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Barbara A. Cleary

Health Care

Ensuring Medical Data Safety Demands Quality Control

Data breaches cost health care nearly $6 billion annually

Published: Tuesday, January 25, 2011 - 05:00

A young man in PQ Systems' hometown survived a dramatic auto accident last summer in which police-captured video footage of his spectacular, airborne vehicle was broadcast throughout the nation. That was just the beginning of his problems, for during his hospitalization, his medical records were apparently accessed by unauthorized hospital personnel and leaked to those outside the hospital.

A recent dramatic case of health-care data breach occurred when gamers who were seeking bandwidth to play a video game accessed a server storing protected information on 230,000 patients at Seacoast Radiology in Rochester, New Hampshire.

News reports bring frequent stories about leaks that can cause not only embarrassment, but also legal action or threats to physical well-being.

Privacy violations, voiced as Health Insurance Portability and Accountability Act (HIPAA) or Office of Civil Rights (OCR) complaints, represent a serious threat to the maintenance of individuals' privacy in medical care, and seem to be on the rise. Not only a fraud issue, these violations reflect lapses in quality control, because data security represents a process that can be monitored, charted, and analyzed for improvement.

With data breaches costing the health care industry nearly $6 billion a year, a survey of 211 senior managers at 65 provider organizations conducted by Ponemon Institute, a research firm focusing on privacy, data protection, and information security policy, indicates that a significant number of these organizations cannot properly secure data. Respondents at 71 percent of the surveyed provider facilities—hospitals, delivery systems, and physician practices—reported inadequate resources, a lack of appropriately trained personnel (52%) and insufficient policies and procedures (69%) to detect or prevent breaches.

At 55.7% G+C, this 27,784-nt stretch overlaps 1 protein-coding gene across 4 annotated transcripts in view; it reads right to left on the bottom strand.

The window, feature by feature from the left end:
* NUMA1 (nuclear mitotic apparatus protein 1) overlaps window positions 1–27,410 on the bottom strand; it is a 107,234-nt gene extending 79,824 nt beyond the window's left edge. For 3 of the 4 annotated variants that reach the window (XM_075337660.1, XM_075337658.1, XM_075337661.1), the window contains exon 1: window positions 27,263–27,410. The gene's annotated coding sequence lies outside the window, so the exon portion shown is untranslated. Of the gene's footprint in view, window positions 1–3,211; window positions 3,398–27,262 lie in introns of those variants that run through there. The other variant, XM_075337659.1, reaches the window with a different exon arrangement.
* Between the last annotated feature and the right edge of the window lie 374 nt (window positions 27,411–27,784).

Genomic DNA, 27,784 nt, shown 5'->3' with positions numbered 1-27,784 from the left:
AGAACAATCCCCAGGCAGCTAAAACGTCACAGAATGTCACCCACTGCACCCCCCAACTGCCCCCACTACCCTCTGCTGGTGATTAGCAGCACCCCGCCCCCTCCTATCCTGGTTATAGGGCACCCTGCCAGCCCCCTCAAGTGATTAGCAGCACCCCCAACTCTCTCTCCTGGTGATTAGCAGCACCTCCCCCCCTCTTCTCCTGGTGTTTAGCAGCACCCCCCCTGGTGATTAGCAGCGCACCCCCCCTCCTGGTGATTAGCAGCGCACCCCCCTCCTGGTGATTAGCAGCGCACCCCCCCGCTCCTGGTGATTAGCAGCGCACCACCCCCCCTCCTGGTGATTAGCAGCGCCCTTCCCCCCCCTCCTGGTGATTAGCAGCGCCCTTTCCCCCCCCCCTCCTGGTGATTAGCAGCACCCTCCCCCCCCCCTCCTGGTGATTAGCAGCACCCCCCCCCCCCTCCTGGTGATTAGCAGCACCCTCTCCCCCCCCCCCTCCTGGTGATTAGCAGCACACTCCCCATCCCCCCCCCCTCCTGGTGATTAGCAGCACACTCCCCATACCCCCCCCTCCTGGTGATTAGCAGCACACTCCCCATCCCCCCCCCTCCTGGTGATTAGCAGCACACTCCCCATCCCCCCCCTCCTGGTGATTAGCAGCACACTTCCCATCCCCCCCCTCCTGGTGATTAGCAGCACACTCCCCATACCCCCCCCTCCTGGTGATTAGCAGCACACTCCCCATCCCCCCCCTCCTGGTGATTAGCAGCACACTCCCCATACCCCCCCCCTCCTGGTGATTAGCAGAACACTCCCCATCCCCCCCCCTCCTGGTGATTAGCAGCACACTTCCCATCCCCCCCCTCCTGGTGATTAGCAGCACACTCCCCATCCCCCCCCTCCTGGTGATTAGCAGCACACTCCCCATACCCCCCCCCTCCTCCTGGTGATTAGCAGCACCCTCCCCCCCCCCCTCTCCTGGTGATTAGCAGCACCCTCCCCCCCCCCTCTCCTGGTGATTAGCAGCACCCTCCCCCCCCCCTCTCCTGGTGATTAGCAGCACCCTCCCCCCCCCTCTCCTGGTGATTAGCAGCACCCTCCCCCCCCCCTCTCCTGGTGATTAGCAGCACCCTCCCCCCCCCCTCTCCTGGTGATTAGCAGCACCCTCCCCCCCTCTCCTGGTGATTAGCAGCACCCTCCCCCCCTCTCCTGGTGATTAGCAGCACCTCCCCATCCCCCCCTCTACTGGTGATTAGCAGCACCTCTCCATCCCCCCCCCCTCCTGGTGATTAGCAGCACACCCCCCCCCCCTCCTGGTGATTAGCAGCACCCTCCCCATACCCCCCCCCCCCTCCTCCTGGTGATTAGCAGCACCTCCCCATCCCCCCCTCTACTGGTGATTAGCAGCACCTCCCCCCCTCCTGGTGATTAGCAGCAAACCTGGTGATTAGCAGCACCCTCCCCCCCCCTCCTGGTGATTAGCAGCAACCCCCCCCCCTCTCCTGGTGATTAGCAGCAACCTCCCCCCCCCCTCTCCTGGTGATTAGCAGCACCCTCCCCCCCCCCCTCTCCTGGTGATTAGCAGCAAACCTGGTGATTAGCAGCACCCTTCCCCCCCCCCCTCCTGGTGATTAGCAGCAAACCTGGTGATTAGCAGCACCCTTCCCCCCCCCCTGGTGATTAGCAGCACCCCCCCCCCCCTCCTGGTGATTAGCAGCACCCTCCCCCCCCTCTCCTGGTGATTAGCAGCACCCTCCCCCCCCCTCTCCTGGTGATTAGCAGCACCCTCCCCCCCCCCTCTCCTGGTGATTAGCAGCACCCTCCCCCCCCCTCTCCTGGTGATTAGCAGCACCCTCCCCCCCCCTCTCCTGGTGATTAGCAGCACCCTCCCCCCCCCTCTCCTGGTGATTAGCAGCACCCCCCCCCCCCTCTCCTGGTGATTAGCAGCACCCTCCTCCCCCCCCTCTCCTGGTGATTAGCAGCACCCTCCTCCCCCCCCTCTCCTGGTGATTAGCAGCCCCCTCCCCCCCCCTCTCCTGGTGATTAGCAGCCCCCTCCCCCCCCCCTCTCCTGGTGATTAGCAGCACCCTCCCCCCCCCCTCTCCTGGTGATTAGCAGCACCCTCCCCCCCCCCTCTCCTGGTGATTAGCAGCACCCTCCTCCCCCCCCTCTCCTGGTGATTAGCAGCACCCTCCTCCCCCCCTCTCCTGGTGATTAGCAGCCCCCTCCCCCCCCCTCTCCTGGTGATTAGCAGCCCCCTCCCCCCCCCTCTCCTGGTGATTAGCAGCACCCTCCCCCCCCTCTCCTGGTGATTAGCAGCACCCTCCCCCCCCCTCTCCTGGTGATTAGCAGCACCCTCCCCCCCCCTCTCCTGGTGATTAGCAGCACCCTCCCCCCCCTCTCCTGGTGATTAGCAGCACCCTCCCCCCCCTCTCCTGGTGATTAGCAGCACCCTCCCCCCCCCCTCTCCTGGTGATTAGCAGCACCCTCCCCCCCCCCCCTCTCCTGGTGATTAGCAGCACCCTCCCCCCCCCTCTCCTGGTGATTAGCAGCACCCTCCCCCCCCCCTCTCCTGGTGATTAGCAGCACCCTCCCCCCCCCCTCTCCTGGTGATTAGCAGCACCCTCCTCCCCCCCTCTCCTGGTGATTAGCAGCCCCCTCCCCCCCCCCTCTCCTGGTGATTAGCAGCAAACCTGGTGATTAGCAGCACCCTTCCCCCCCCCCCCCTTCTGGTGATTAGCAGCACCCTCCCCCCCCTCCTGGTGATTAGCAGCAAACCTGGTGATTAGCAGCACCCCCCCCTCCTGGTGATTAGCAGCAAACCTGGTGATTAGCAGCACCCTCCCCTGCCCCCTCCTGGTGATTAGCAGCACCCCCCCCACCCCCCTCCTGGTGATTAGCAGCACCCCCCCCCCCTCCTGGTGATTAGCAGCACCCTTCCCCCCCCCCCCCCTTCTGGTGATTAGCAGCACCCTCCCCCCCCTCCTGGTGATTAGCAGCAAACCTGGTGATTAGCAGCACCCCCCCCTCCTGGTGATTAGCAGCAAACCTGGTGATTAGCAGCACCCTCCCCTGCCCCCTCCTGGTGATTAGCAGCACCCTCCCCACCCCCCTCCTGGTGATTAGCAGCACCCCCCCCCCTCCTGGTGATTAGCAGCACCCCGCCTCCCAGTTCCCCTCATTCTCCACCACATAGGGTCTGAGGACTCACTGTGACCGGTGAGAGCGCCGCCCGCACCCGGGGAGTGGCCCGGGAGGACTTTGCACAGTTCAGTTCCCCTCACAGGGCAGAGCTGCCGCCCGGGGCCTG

More troubling, many organizations do not perceive data security to be a priority. Protecting patient information is not a top priority at 70 percent of responding hospitals. Two-thirds of organizations have less than two staff dedicated to data protection management, the Ponemon study indicates. The institute cautions that with a small sample size, it is dangerous to generalize about the industry. Nonetheless, any data breach or privacy violation is troubling.

Privacy areas that are most often investigated by the Justice Department (with few criminal prosecutions, despite increasing numbers of complaints) are:
• Impermissible uses and disclosures of protected health information (PHI)
• Lack of safeguards of personal health information
• Lack of patient access to their PHI
• Uses or disclosures of more than the minimum necessary PHI
• Complaints to the covered entity


Health data security breaches, or medical information accessed inappropriately, affected more than 500 patient records in less than four weeks from Sept. 23 through Oct. 18, 2010, with a total for the year of 181 events affecting 5,017,217 patient records, according to an analysis by HIP/SA (figure 1). For the most part, the breaches are due to data theft. With increasing use of electronic data capture and storage in medical records, security breaches remain a concern.

Type of breach
Number of incidents Number of individuals affected
Theft 102 3,171,127
Unauthorized access 40 239,078